Peter Cornish wrote AsiaLIFE’s Community Focus column for two years. Here he looks back at some of the organisations the column highlighted.
Over the past couple of years at AsiaLIFE I’ve written a lot about people who are working to benefit the community, using the magazine as a platform to raise awareness of what they are doing to bring about social change. People who put others before themselves, who see the inequality and disadvantage that surround us as expats in Vietnam and are determined to make what difference they can.
I’ve wanted to draw attention to the commitments those amongst us in the community are making, and the causes they support, perhaps encouraging others to think about what they can do too. People like Thomas Farthofer, an investment banker originally from Austria, who founded Sao Bien in 2016 to provide basic schooling to disadvantaged children in remote, undeveloped areas of Vietnam.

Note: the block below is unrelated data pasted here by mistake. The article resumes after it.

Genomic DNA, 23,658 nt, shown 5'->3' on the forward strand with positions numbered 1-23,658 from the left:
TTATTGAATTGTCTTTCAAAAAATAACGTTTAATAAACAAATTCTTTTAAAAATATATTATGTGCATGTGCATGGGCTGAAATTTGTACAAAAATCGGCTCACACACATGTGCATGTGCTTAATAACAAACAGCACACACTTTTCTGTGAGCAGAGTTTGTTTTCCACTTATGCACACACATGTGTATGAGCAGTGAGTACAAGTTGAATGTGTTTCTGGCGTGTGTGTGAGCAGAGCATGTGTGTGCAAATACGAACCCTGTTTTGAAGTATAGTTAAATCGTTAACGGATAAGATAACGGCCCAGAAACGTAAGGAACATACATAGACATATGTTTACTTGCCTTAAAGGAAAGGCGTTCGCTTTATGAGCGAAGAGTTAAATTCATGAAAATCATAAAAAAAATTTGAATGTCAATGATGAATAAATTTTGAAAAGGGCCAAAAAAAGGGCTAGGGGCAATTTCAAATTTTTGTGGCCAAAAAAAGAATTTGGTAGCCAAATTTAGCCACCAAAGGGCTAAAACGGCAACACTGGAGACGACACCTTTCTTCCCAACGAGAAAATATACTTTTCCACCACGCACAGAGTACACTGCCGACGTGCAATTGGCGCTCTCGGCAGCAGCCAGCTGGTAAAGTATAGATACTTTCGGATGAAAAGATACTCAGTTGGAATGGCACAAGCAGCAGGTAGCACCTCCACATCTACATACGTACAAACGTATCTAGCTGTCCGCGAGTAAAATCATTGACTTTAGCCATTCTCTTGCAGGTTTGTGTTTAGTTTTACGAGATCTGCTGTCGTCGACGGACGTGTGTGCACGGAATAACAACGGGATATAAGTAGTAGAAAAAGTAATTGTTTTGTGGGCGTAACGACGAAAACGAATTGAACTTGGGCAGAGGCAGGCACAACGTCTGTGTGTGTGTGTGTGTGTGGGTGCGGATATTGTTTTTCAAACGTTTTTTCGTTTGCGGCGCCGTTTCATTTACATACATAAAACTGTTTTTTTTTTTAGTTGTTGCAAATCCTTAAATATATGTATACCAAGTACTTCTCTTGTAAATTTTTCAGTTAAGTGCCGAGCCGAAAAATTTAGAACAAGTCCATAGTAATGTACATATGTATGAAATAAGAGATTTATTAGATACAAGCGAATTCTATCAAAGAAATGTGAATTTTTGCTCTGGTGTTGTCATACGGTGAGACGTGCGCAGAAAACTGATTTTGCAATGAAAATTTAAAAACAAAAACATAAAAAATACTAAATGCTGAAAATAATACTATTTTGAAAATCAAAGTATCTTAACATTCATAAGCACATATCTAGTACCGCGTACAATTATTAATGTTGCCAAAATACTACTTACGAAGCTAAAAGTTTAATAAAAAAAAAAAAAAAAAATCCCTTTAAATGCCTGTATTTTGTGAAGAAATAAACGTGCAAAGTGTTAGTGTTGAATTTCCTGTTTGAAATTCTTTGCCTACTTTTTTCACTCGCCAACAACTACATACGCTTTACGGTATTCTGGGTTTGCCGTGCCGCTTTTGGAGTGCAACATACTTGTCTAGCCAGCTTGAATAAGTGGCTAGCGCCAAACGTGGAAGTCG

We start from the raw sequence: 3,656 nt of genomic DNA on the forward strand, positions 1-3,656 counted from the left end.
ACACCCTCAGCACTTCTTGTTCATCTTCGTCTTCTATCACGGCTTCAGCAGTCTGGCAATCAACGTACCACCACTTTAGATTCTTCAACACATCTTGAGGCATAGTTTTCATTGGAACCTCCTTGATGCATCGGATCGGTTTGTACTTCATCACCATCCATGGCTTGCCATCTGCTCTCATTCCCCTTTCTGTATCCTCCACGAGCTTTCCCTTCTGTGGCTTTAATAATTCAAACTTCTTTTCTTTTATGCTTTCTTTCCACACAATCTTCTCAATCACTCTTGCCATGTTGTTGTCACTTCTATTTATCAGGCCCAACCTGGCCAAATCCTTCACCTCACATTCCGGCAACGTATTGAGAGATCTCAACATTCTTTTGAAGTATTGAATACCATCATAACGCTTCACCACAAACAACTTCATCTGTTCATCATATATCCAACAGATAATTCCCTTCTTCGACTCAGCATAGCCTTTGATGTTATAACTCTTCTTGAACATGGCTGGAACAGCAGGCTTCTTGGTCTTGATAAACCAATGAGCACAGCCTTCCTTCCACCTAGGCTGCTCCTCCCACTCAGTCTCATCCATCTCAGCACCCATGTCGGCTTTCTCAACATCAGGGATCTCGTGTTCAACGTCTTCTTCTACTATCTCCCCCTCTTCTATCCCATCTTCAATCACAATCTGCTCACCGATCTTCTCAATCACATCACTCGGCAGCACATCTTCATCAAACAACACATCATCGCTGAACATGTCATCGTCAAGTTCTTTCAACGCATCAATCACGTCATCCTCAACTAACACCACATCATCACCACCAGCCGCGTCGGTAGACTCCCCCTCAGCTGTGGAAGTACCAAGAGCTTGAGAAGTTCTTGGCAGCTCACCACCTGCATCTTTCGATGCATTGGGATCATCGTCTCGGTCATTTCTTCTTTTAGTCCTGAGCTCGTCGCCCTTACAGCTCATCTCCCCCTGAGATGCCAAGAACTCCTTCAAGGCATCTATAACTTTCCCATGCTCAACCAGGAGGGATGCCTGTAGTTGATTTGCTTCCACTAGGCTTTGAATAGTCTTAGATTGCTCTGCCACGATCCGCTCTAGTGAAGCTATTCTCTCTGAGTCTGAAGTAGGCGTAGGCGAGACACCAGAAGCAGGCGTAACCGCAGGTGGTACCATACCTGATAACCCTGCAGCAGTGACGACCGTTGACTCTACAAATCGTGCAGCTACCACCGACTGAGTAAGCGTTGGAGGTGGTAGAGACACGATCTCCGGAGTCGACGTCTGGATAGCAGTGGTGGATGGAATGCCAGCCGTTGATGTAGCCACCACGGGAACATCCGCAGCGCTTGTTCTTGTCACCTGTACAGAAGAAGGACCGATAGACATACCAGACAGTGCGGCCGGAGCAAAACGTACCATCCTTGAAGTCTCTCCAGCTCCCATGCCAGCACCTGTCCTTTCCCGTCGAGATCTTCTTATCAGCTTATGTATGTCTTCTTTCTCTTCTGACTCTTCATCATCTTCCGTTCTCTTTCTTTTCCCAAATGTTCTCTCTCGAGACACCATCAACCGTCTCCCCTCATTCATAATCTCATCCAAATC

Others like Cac Lam, founder of Seam The World, who harnessed her passion for fashion to make a difference to the lives of disadvantaged children, giving them hope for a brighter future; Ann Maasbol, whose organisation Make A Small Difference (MADS) helps provide basic infrastructure such as health-care, education and clean water in rural Vietnam, or Jan Peeters whose Live and Give initiative has supported communities with education and employment opportunities for the last decade.
Some have created organisations that bring together like minded people, such as Ben Mawdsley whose Audium army holds regular food drives around the city, giving out bags of much welcome sustenance to people sleeping rough on the streets. Suzanne Hook who, orphaned as a child, founded Allambie Orphanage to provide as many children as she could with a loving, supporting home environment, and Marie Watson whose team at Hope Unending work to confront sexual abuse and human trafficking by providing training to at-risk communities.